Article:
Point of View

Congress must increase gas tax before highway fund runs dry

May 14, 2014 

If you drive in the Raleigh-Durham metro area, you already know how bad traffic congestion can be. On average, drivers spend 23 hours a year sitting in traffic jams – time that could be better spent attending a child’s soccer game or making that killer presentation at the office.

Unfortunately, the frustration drivers are already experiencing is about to get worse.

The source of federal funding for the nation’s roads and bridges is the Highway Trust Fund. Funded through an 18.4-cent-per-gallon gas tax that has not budged one penny since 1993, the fund is not collecting enough revenue to keep pace with the nation’s population and transportation needs. Over the past 21 years, cars have become much more fuel-efficient, and hybrids and electric vehicles that use little or no gas are on the rise.

Between more fuel-efficient cars and a gas tax that is limping along, the Highway Trust Fund is running on empty.

This means that in North Carolina, road maintenance and new construction projects could face immediate delays or cancellations, which would only further complicate traffic congestion.

Nearly half of North Carolina’s multibillion-dollar capital transportation program depends on federal money from the Highway Trust Fund to keep highways and bridges functioning safely and efficiently. If these federal funds were to dry up, it would have a direct effect on your wallet. In fact, driving on roads in need of repair is already costing drivers in the Raleigh-Durham area $1,000 each year due to higher vehicle operating costs, traffic crashes and congestion-related delays.

With 11 percent of the state’s major roads in poor or mediocre condition and 30 percent of its bridges structurally deficient or no longer able to accommodate the traffic flow, North Carolina can ill afford to lose $1.1 billion in federal funding if the trust fund runs dry.

The law that authorizes and funds national transportation policy will expire Sept. 30. But the Highway Trust Fund is projected to run dry sometime in August. It sounds crazy that our Highway Trust Fund could go bankrupt, and we won’t be able to pay to repair our roads and bridges, but unless Congress acts this is exactly what will happen. To prevent insolvency, Congress must inject new revenue into the fund. Failure to do so would curtail critical construction projects and kill tens of thousands of middle class construction jobs across the country, potentially during the peak summer construction season.

That would be terrible for our economy, which is just getting back on its feet. And it would have direct consequences in North Carolina as it would affect the state’s ability to deliver 644 needed highway and transit improvement projects and put over 20,000 jobs at risk.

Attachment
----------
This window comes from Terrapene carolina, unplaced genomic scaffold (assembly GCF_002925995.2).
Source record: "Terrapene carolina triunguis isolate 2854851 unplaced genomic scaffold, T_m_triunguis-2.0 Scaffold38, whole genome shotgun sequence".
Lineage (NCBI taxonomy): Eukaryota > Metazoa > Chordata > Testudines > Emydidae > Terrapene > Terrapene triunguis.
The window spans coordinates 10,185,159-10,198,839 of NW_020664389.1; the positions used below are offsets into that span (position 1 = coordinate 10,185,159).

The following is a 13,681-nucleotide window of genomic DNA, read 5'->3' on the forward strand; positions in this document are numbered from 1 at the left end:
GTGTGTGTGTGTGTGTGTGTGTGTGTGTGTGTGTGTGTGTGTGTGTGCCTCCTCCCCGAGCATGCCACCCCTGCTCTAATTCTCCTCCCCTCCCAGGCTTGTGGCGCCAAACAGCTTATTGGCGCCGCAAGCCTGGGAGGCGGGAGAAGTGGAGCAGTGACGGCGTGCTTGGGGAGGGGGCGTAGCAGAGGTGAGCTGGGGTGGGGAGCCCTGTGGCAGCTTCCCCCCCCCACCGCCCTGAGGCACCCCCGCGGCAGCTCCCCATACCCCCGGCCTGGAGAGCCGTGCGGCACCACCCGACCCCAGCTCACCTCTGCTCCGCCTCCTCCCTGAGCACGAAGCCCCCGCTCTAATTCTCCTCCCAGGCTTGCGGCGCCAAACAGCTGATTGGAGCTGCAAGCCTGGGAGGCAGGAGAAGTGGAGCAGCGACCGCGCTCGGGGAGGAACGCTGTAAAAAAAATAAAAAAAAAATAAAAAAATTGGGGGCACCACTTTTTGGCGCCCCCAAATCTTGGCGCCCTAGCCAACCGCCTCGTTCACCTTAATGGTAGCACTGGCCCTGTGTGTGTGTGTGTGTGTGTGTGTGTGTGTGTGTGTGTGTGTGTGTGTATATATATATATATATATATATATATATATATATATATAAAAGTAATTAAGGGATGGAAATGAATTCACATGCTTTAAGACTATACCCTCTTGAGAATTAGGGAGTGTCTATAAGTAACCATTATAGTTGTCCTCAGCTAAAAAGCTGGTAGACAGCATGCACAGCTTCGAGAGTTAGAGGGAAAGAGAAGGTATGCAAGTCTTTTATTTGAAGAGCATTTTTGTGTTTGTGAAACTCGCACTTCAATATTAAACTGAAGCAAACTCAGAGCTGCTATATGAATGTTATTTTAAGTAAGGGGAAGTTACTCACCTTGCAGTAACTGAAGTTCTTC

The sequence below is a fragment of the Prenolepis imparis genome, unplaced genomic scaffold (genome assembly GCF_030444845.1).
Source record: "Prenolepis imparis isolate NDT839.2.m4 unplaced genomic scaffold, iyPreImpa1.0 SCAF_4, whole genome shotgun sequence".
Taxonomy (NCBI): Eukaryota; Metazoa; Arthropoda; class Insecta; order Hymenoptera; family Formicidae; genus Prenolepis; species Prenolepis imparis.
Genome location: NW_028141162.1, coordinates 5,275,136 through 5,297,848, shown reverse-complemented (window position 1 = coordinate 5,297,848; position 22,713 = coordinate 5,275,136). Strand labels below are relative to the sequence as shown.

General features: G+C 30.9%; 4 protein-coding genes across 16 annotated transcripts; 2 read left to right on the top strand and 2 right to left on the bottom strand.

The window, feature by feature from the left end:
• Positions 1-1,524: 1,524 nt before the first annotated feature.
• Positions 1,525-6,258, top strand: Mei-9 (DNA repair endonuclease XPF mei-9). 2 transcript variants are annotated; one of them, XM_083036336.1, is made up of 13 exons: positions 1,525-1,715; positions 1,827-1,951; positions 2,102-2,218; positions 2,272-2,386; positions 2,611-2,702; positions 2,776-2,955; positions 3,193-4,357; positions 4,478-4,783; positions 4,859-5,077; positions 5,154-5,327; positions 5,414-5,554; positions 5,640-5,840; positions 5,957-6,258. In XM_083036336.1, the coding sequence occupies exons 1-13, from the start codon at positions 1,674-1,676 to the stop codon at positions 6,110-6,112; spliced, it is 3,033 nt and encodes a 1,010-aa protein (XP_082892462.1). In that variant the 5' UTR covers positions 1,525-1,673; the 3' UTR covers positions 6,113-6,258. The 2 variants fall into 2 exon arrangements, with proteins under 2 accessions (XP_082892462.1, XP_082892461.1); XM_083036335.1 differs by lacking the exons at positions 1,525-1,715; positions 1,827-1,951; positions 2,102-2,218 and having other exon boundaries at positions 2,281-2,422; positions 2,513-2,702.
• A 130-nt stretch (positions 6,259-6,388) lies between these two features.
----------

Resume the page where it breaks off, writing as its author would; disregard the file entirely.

The nonpartisan Congressional Budget Office has estimated that the Highway Trust Fund needs an additional $15 billion in revenue to stay afloat just for another year.

Congress could stave off this crisis by increasing revenue to the fund through a modest 10-cent increase in the gasoline tax. Such an increase would generate the $15 billion needed to sustain the fund for another year. During that time, Congress could move forward with reforming the corporate tax code, which has been proposed by President Obama and Rep. Dave Camp, the Republican chairman of the House Ways and Means Committee. Both recommended that a portion of the revenue derived from corporate tax reform be directed to the trust fund, which would keep it flush for another 10 years.

As former elected officials, we fully understand the difficult politics of raising revenue. Yet we have watched our colleagues in state governments make the tough decisions while Congress seems to wait for a crisis before it acts. If lawmakers wait much longer, they run the risk that the Highway Trust Fund will go bankrupt. Americans don’t need more government gridlock. We need Congress to work together for the sake of our economy and the jobs that transportation funding provides.

Congress should act immediately to keep the Highway Trust Fund from going bankrupt. The years of kicking the can down the pothole-filled road must end. Congress needs to make a real and sustainable long-term fix for funding America’s transportation system. The economic prosperity of North Carolina – and our nation – depends upon it.

Ray LaHood, former Secretary of the Department of Transportation, and Ed Rendell, former governor of Pennsylvania, are co-chairs of Building America’s Future.

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